Tag Archives: alcohol

Can alcohol intake increase your appetite?

After a long, hard week you may be reaching for a nice, cold beer or a glass of wine. Sure, an alcoholic drink can take the edge off and lower your stress for a bit. However, it could increase your appetite and make healthy eating very hard to do. A recent study shows that this overeating caused by alcohol could be due to a gene that is activated by alcohol consumption.

wine, health, alcoholAbout alcohol

Alcohol has been enjoyed for thousands of years since about the 5th century AD.  This type of drink comes in many forms and flavors, is a central nervous system depressant that can relax the mind and body upon consumption. It is absorbed quickly from the stomach and small intestine into the bloodstream. Drinking too much though can impair mobility and cognition in the short-term. If consumed in excess over many years can increase risk of liver disease.

Ethanol is the active ingredient in alcoholic drinks. This substance is produced by the fermentation of yeast, sugar, and starches into alcohol.  The way that ethanol affects you depends on a variety of factors including age, weight, how much you ate before drinking, and use of medications, to name a few. Regardless of these factors, the recommended maximum intake of alcohol for moderate consumption is 14 standard drinks a week for men and 7 standard drinks a week for women. One standard drink is equal to (ABV=alcohol by volume):

  • 12 ounces beer (5% ABV)
  • 8 ounces of malt liquor (7% ABV)
  • 5 ounces of wine (12% ABV)
  • 1.5 ounces of liquor (40% ABV)

Alcohol and appetite

Drinking alcohol often occurs in establishments which serve unhealthy fare as french fries, nachos, hot wings, and other fried foods.  This type of food is thought to help those who are drinking to sober up. Research has found that all types of protein, fat, and carbohydrates can help you sober up after drinking, as long as you eat something.

So, what if you don’t feel like eating after drinking? A recent study has found that this is an unlikely outcome. This is because alcohol triggers a neuron signal found in both animals and humans that increases appetite.  Starvation normally activates this neuron, known as Agrp, to increase a person’s motivation for eating.  However, ethanol can also activate these neurons.  This can explain why you may be extra hungry after a few drinks at the bar.

If this type of drinking and eating becomes a pattern, it could lead to weight gain and heart health issues over time. Therefore, it is important that if you do drink alcohol, that you do so in moderation and make sure you limit eating too many unhealthy foods while drinking.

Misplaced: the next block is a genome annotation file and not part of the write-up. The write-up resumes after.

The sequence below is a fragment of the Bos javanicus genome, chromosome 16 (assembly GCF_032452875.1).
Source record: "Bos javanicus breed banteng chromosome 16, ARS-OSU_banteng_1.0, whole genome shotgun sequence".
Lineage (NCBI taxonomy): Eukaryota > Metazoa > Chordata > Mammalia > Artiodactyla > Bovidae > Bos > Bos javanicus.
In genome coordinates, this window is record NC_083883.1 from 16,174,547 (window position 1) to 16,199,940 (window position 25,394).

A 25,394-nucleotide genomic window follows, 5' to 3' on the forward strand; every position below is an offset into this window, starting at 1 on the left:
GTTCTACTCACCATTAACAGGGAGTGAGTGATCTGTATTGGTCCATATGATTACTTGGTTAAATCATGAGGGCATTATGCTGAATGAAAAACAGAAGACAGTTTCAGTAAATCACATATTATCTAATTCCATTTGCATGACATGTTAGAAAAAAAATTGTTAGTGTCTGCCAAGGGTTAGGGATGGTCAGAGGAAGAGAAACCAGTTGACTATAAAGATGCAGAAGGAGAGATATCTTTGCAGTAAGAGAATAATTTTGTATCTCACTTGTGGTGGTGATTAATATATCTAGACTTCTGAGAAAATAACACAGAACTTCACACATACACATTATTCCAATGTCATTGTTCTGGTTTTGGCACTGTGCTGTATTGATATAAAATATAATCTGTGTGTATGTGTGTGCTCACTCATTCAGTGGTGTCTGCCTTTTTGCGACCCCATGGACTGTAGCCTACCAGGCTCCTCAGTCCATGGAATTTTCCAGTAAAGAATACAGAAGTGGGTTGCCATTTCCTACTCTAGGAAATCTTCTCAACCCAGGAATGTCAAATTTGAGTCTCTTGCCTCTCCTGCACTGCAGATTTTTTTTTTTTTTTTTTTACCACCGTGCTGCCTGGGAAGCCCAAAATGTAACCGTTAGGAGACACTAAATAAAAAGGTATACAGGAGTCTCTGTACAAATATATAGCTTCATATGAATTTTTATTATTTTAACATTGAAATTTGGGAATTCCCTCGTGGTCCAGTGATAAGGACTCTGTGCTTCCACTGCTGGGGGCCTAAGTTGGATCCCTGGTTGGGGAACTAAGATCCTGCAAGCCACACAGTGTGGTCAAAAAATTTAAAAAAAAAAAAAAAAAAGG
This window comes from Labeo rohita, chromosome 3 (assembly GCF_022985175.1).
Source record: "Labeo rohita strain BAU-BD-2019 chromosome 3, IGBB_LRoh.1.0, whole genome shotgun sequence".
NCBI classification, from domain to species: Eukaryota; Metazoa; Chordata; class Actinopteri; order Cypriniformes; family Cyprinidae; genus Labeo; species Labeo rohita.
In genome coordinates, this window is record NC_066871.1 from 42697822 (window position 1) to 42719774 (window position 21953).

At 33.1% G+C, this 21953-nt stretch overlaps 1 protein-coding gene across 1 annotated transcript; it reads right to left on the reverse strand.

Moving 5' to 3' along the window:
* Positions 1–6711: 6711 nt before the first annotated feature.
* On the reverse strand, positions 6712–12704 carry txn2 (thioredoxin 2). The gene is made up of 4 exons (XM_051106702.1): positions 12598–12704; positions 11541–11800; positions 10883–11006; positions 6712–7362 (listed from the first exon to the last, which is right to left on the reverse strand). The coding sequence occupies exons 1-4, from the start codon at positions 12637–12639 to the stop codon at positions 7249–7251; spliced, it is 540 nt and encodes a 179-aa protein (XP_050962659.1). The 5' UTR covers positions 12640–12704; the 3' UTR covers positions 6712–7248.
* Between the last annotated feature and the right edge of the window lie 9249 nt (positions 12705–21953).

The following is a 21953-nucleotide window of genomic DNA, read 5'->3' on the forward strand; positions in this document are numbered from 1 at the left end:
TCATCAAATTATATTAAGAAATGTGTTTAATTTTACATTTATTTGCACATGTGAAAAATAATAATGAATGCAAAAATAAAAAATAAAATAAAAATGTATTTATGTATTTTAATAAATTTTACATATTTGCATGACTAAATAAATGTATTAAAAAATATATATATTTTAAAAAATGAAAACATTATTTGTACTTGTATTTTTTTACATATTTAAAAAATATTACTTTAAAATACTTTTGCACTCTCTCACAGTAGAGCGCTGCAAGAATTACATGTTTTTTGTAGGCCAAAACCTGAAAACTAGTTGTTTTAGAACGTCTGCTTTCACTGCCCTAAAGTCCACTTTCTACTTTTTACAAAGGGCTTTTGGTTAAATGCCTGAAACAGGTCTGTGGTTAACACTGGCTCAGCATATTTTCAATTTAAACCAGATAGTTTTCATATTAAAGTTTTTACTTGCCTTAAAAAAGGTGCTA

Staying healthy during social hour

Since hunger seems to be inevitable after drinking, week after week of this behavior may impact your health in a not-so-healthy way. Therefore, use the following tips to have your drink and stay healthy too.

  • Choose healthier food to munch on while drinking: Instead of fried foods, opt for a veggie plate with celery, carrots, and salad dressing. Or you could get a turkey burger without a bun topped with tons of vegetables like lettuce and tomato. Other options like baked chips and salsa, grilled chicken wings, or fruit salad are found at some bars and could be healthier drinking snack options.
  • Drink lots of water:  Drinking alcohol can dehydrate you since it reduces the activation of the hormone known as ADH or anti-diuretic hormone. When it does this, the kidneys do not reabsorb as much water, so you urinate more. Over time, this can cause you to become dehydrated. Water is needed for many aspects of health, so if you do drink alcohol, drink plenty of water with it.
  • Find other ways to relax: If drinking wine or beer is a way for you to relax, perhaps try not to do it so much. Find other ways to relax such as walking, reading, yoga, meditation, or exercising, among other things.  You could also take a supplement such as Elevia by Vita Sciences that increases your “feel-good” hormone serotonin to help you relax. Elevia contains ingredients such as GABA and 5-htp to help calm your body and mind.

-written by Staci Gulbin, MS, MEd, RD, LDN

References:

Cains, S., Blomeley, C., Kollo, M., Racz, R., and Burdakov, D. (2017) “Agrp neuron activity is required for alcohol-induced overeating.” Nature Communications, 8:14014.

Centers for Disease Control and Prevention (March 29, 2018) “Alcohol and Public Health: Frequently Asked Questions.”

Freudenrich, Ph.D., C. (accessed August 21, 2018) “How Alcohol Works.” How Stuff Works online.

Gowin, Ph.D., J. (September 15, 2013) “What’s the Best Meal to Sober up after drinking?” Psychology Today online.


  • Drinking more alcohol than suggested could shorten life

    alcohol, health, beer, wine, liquor, unhealthyIt’s Friday night and the weekend is just beginning.  After a long week of work, you may be thinking about that glass of wine or pint of beer to help you relax.  In moderation, there is nothing wrong with a few drinks on the weekend. However, a recent study has found that drinking more than the suggested amount each week can shorten your life.

    What is the recommended alcohol intake for most adults?